Well, we can tell you right now that the picture on the XBR is brighter, but the A2000 was bright enough for anyone, and the differences in standard-def processing are negligible. In other words, unless you truly crave the XBR's extra features--including CableCard with TV Guide on-screen; an additional HDMI input on the front panel; picture-in-picture; an extra bulb and side-mounted speakers--you'll be perfectly happy with the A2000 model. That said, the Sony KDS-R60XBR2 still scored higher on account of its extra features, and if you want to splurge, it's still one of the best-performing HDTVs available today.
Known to some by the pejorative "Dumbo ears," the speakers on the Sony KDS-R60XBR2 are its defining design characteristic. They extend beyond the already massive television's frame by a good 5 inches each, bringing its total dimensions to 66x40x20.3 inches WHD--roughly 10 inches wider than the KDS-60A2000 and, at 121 pounds, about 27 pounds heavier. You'll need something to get the television up to eye level; Sony sells a special stand for the XBR2 series, model SU-RS51U.
The speakers and the outside of the KDS-R60XBR2 are silver, while the screen itself is framed by a glossy black border. A gray pedestal base supports the silver cabinet, and a small panel opens up to reveal an A/V input with composite video as well as an HDMI input. Overall, we found the set uncommonly attractive for a big-screen HDTV, and the three-tone exterior helps it appear slightly smaller than if it was all one color. Speaking of big, there's also a 70-inch version, the KDS-R70XBR2, which features removable speakers.
Sony steered away from the all-metal remote included with last-year's XBRs, and we like the new one much better. Dominated by a big, thumb-friendly directional keypad that's surrounded by buttons correctly sized and shaped, the remote has plenty of differentiation between button groups and a perfectly manageable overall size. Our only complaint with the clicker, aside from the all-too-common observation that it lacks any sort of illumination, is that the channel and volume rockers are placed way down at the bottom, too far away for easy access. We liked the shortcut keys that let us quickly cycle through picture, sound, and wide (aka aspect ratio) settings. A convenient tools key calls up a couple often-used submenus, including picture and sound modes, wide-screen controls, picture-in-picture and closed-captions.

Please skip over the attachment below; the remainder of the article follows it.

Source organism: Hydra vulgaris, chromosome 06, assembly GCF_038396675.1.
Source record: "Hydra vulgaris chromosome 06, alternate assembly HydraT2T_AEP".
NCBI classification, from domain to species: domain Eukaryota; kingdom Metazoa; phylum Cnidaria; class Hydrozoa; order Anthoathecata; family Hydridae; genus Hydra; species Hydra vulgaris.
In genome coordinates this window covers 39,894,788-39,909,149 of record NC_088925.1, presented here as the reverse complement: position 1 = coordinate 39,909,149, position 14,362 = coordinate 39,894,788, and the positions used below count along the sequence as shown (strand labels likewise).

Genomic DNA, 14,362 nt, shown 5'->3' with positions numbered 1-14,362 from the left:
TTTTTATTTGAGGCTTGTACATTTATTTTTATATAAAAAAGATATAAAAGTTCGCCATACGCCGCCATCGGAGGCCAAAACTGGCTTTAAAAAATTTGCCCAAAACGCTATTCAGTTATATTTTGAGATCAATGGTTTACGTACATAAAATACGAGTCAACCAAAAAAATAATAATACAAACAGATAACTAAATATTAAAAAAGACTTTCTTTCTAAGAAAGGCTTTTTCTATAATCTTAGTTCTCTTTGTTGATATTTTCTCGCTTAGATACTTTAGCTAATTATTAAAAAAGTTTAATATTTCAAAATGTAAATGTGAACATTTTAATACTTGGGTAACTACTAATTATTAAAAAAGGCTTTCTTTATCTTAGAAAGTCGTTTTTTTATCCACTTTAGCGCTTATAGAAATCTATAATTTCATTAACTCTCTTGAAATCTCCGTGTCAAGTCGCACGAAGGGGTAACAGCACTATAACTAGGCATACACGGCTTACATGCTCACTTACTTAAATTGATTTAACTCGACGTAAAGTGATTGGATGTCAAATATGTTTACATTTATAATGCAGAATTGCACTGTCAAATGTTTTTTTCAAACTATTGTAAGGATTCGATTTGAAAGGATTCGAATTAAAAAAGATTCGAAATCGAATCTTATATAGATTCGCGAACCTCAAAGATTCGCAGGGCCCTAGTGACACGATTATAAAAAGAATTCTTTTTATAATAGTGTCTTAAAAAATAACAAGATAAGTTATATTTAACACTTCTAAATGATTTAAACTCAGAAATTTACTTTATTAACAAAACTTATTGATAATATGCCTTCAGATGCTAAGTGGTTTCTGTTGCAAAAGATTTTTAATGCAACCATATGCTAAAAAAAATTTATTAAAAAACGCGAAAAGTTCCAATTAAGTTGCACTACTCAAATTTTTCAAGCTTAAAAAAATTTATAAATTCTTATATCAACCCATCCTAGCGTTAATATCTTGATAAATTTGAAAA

The tools menu is even more welcome, because the main menu key summons an unnecessary interstitial screen that seems too focused on tuner controls: four of its six options pertain to cable and antenna channels, which cable and satellite box owners will rarely, if ever, utilize. Otherwise, Sony's menu design is characteristically clean and thoughtful throughout, with text explanations of various functions and a generally logical progression from basic to advanced functions. We also like the input menu, complete with options to label (with custom names as long as 10 characters) used connections and skip unused ones.
The KDS-R60XBR2 incorporates the TV Guide EPG, which allows you to browse a grid of upcoming programs when you use the CableCard and/or an over-the-air antenna. Sony has nothing to do with the design of TV Guide, which might explain why we found its interface clunkier than most cable and satellite box EPGs.